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“Seashells of North Carolina” Updated and Expanded

Cover of "Seashells of North Carolina" book featuring a range of different shells

Contact: Dr. Erika Young,
Carrie Clower,
See below for review copies for media and course adoption.

“The sea provides a natural treasure hunt,” note the editors of a new edition of Seashells of North Carolina. “At any time, a group of shells lying inconspicuously in the sand may contain a rarity, just waiting to catch the shell enthusiast’s eye.”

For decades, beachcombers and malacologists alike have turned to Dr. Hugh Porter’s classic guide to identify and learn about shells sprinkled along the Carolina coastline. The new Seashells is now available in bookstores, the result of a partnership of North Carolina Sea Grant, who published the 1997 edition, along with The University of North Carolina Press, the North Carolina Museum of Natural Sciences, and the North Carolina Shell Club.

“When we needed a reprint, we decided it was time to gather a team of scientists and editors to review the existing text and add updates for scientific names and descriptions, along with two dozen more species,” says Katie Mosher, who earlier this year retired as NC Sea Grant’s communications director, and who managed the update. “UNC Press saw it as a great fit for the Southern Gateways Guides, and the museum and shell club were eager to join us.”

The book is already getting good reviews.

“This comprehensive guide brings scientific information to the public and includes descriptions that are useful even for people who are new to shell identification,” says Liz Baird, president of the North Carolina Aquarium Society. She notes that the book is, “a professional, accurate, and valuable resource for the state.”

The new edition builds upon the research and collection of Porter, who joined the University of North Carolina at Chapel Hill’s Institute of Marine Sciences in the 1950s. He also was widely known as “Mr. Seashell” for his extensive knowledge and passion for mollusks. He and his wife, Dorothy “Pinky” Porter, helped co-found the NC Shell Club, which still honors him through an award to a club member. At the club’s annual shell show in May, the crowd was already excited about the new edition coming in June. 

This edition of Seashells contains a new series of illustrations by Georgia Minnich to identify shell shapes as a first step, which then lead the beachcomber to the descriptions and photos for final identification. “The addition of a unique visual shell index will make shell identification easier than before,” says Ed Shuller, one of the club experts on the book team.

Katie Mosher, Art Bogan, Ed Shuller, and Erika Young hold copies of "Seashells of North Carolina."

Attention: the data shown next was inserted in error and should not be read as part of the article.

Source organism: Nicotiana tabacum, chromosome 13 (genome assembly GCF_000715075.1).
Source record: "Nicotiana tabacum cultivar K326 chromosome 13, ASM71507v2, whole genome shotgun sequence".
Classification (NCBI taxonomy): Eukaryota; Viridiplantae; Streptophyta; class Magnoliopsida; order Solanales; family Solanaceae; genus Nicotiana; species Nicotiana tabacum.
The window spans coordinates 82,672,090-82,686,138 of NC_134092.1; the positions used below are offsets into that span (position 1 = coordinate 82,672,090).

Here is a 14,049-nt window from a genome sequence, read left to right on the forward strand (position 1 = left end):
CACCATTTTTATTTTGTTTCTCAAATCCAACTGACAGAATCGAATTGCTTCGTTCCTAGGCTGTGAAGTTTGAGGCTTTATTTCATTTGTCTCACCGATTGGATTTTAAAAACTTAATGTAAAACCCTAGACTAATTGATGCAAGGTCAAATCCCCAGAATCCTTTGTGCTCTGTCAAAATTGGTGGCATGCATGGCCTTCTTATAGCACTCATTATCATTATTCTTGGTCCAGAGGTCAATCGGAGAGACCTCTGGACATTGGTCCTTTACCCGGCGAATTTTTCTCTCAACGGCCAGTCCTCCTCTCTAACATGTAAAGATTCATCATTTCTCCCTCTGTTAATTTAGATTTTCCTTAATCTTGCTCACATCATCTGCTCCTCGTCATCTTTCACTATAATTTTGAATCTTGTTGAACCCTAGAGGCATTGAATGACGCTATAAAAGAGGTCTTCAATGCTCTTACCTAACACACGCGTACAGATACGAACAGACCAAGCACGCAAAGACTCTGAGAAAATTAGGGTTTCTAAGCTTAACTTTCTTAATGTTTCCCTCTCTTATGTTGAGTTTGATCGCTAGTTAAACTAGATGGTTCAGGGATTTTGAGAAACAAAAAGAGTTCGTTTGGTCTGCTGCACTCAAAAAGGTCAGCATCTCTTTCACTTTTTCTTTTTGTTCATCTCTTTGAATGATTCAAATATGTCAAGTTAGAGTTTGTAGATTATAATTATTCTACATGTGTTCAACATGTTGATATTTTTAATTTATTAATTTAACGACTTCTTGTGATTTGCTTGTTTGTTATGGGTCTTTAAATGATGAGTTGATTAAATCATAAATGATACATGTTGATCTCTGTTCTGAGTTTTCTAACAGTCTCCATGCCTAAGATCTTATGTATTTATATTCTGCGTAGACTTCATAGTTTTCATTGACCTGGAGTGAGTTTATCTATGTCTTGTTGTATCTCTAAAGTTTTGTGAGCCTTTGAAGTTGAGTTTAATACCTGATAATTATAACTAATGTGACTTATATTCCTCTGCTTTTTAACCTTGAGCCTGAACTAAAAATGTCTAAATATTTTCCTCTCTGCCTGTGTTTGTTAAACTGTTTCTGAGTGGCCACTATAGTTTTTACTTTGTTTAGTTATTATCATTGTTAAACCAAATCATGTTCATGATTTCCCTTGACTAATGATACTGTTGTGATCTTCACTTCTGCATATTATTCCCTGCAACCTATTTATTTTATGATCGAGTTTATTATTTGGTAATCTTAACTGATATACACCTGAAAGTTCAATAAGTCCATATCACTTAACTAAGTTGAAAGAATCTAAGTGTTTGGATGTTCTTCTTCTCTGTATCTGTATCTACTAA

Katie Mosher, Art Bogan, Ed Shuller, and Erika Young hold copies of Seashells of North Carolina. Credit: Katie Mosher/Erika Young.

Introductory information explains shell biology and geographic distribution. Readers also will find valuable the index of scientific and common names featuring the updated scientific nomenclature.

Dr. Erika Young, the coastal and marine education specialist with NC Sea Grant, worked with Mosher to update Seashells. “I think this edition is concise enough for the casual beachcomber and specific enough for research purposes,” says Young. “My most pivotal learning experience about NC’s shells was Dr. Hugh Porter’s display at IMS as a graduate student. It was an honor to work on this book and continue his legacy for mollusk lovers everywhere!”

The Porter collection is now housed at the N.C. Museum of Natural Sciences, part of the N.C. Department of Natural and Cultural Resources. Curators Dr. Arthur Bogan and Jamie Smith have made regular use of it for 20 years to create educational materials and conduct research on mollusks. 

“The Institute of Marine Sciences’s mollusk collection represents about 50 years of collecting marine mollusks of the North Carolina Coast,” says Bogan. It played a large part in updating the book.

Porter passed away in 2014, but his legacy lives on. Dr. Douglas Wolfe, who spent much of his NOAA career at the Beaufort Lab, knew Porter well from the shell club. “It is appropriate to recognize and honor his many contributions,” notes Wolfe, in his biography of Porter for the club’s website, which emphasizes his impact on the field of malacology. 

Doug Wolfe, still an active member of the shell club even in Oregon, holds a copy of Seashells. Credit: Doug Wolfe.

Seashells of North Carolina officially launches for purchase through local bookstores and ebook platforms, with UNC Press taking individual orders as well as requests for bulk orders. 


Purchase your copy of Seashells of North Carolina from UNC Press: 

Read Sea Grant’s earlier coverage of Hugh Porter’s legacy:

Check out the NC Museum of Natural Science’s digital collection of these mollusks: 

NOTE: Request for review copies for members of the media and educators considering for course adoption should be sent by email to